SET to hear a PIL on missing children in the country, Justice Madan B Lokur decided to visit the website of the National Commission for Protection of Child Rights (NCPCR) and take a look at their work. He was taken aback by what he saw. For more than three months, the child rights body exists only on paper, with neither chairperson nor any of its six members in saddle.
On Tuesday, when the case came up for hearing in the Supreme Court, a bench of Justices Lokur and Uday U Lalit came down heavily on the government for not making appointments in the NCPCR and asked how did it propose to address the issue when the specialised body formed to cater to the interests of the children was not even functioning.
Asserting that the NCPCR was a statutory body set up with specific purposes, the bench also told Additional Solicitor General Maninder Singh, who represented the government, that it did not want “political persons” to be appointed in the commission.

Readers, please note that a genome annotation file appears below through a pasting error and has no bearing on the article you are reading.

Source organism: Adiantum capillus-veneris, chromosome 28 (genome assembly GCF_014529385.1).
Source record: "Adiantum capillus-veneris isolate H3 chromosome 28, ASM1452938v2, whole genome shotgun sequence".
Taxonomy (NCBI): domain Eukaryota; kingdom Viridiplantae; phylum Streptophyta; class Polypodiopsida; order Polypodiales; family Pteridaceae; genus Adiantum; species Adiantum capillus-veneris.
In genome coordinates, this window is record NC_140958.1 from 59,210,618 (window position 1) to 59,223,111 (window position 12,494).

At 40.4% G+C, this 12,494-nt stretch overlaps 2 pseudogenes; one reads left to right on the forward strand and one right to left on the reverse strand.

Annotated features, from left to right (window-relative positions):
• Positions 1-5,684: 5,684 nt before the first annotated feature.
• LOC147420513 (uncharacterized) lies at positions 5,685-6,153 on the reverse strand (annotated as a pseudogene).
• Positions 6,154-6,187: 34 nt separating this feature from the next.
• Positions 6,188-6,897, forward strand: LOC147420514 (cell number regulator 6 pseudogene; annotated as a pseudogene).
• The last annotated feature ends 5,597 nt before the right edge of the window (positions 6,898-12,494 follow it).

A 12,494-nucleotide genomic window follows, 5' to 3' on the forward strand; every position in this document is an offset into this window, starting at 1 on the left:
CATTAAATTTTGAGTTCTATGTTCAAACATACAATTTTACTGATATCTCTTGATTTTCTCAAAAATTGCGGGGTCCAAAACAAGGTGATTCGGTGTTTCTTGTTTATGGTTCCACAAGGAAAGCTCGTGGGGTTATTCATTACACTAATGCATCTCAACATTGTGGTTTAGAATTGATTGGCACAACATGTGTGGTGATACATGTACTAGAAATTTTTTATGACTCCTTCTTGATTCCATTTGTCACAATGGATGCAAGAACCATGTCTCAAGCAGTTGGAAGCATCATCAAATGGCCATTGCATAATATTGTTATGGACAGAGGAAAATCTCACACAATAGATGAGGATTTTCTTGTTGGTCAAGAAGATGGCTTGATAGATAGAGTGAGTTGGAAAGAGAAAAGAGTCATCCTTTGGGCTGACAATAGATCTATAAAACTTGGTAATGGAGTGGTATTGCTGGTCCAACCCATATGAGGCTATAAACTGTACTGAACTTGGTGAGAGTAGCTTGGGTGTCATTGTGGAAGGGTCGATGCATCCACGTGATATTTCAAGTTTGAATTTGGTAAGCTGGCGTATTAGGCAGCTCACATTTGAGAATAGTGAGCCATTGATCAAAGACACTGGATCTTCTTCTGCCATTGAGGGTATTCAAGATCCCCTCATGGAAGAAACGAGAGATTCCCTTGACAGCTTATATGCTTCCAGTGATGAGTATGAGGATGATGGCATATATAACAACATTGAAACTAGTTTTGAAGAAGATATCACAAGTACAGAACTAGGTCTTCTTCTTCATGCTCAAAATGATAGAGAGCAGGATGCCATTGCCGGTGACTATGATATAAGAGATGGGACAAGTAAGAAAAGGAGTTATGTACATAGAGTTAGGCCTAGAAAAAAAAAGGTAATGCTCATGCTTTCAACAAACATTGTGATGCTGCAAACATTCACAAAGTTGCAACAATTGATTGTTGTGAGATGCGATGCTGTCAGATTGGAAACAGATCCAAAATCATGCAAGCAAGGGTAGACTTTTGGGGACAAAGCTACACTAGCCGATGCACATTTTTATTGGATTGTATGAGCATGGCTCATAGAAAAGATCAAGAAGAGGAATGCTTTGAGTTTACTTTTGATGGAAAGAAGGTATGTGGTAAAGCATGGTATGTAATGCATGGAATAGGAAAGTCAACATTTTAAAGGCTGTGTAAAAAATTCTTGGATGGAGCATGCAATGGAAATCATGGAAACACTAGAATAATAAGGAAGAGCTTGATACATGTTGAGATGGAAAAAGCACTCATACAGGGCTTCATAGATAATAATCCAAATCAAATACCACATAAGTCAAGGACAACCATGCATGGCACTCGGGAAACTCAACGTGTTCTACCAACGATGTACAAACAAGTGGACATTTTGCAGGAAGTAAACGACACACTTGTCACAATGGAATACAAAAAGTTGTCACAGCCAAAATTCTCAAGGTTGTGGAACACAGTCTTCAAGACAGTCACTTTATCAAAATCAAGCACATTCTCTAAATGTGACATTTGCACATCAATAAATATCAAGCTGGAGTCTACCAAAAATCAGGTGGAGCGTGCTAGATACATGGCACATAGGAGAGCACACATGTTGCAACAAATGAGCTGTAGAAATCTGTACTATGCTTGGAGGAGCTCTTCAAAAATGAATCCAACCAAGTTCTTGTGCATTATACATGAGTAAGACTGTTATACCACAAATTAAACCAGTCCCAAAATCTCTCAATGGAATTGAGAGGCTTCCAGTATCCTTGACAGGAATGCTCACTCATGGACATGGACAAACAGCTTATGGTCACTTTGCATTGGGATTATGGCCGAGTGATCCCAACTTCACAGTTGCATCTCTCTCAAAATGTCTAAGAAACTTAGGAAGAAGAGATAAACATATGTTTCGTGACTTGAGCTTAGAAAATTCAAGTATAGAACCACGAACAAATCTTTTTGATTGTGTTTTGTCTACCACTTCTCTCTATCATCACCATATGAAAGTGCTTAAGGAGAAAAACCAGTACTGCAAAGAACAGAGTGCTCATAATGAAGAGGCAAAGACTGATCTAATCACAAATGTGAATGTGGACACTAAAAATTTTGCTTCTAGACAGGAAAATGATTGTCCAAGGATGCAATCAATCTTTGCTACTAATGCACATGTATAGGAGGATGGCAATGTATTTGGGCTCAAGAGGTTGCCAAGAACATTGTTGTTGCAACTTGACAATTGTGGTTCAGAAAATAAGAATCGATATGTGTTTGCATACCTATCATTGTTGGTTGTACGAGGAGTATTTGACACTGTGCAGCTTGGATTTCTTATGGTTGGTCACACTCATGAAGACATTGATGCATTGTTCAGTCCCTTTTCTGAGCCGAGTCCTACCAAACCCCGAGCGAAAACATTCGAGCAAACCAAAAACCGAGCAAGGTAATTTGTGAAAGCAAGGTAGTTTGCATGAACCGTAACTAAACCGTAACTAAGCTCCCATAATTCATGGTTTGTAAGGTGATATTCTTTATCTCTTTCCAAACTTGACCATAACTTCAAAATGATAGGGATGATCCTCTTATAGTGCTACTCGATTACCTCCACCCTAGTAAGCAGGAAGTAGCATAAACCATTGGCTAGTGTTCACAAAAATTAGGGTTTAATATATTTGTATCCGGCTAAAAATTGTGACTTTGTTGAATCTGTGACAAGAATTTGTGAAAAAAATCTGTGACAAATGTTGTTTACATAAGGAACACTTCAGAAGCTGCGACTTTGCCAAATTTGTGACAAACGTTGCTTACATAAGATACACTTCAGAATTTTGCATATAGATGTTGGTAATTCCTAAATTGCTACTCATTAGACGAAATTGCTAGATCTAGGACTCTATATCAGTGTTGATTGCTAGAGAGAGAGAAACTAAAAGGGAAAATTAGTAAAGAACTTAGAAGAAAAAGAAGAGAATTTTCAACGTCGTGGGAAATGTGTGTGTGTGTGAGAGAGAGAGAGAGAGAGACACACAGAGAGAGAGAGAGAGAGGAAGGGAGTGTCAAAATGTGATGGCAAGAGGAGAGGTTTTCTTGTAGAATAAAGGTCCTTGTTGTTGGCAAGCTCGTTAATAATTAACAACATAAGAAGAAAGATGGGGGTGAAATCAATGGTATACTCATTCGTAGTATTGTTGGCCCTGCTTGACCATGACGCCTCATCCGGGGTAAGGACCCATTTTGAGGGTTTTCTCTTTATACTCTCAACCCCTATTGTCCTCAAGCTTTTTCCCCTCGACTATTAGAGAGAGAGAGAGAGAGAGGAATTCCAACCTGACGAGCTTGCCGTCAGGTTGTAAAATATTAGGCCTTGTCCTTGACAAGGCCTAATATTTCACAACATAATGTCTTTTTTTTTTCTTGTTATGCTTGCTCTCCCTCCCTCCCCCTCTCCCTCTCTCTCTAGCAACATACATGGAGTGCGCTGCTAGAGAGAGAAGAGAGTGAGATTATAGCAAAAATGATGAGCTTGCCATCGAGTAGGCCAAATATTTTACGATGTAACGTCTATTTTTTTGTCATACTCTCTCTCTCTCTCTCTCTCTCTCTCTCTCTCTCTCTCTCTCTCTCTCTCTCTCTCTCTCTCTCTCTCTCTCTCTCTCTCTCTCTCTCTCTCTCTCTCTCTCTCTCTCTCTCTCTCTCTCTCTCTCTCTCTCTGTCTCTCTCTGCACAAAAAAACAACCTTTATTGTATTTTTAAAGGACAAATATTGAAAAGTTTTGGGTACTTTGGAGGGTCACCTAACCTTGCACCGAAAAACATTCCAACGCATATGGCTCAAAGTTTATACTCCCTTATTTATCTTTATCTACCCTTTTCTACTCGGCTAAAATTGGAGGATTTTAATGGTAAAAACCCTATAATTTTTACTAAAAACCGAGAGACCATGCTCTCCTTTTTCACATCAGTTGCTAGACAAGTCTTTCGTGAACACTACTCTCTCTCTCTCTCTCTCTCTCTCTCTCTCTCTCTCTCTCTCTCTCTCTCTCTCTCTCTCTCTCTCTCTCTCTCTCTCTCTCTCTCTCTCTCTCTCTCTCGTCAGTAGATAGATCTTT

“A specialised body is not even in existence for so many months. The only persons handicapped in all this are the children of this country,” it observed. It directed the Ministry of Women and Child Development to make all the appointments as expeditiously as possible. The government has to inform the court about appointments on February 12.
Positions in the NCPCR had fallen vacant after the tenure of its former chairperson Kushal Singh and the other six members ended in October. Incidentally, Singh had a rocky relationship with the NDA government and had alleged that she received “feelers” from the government to step down, but she stayed on till the end of her term.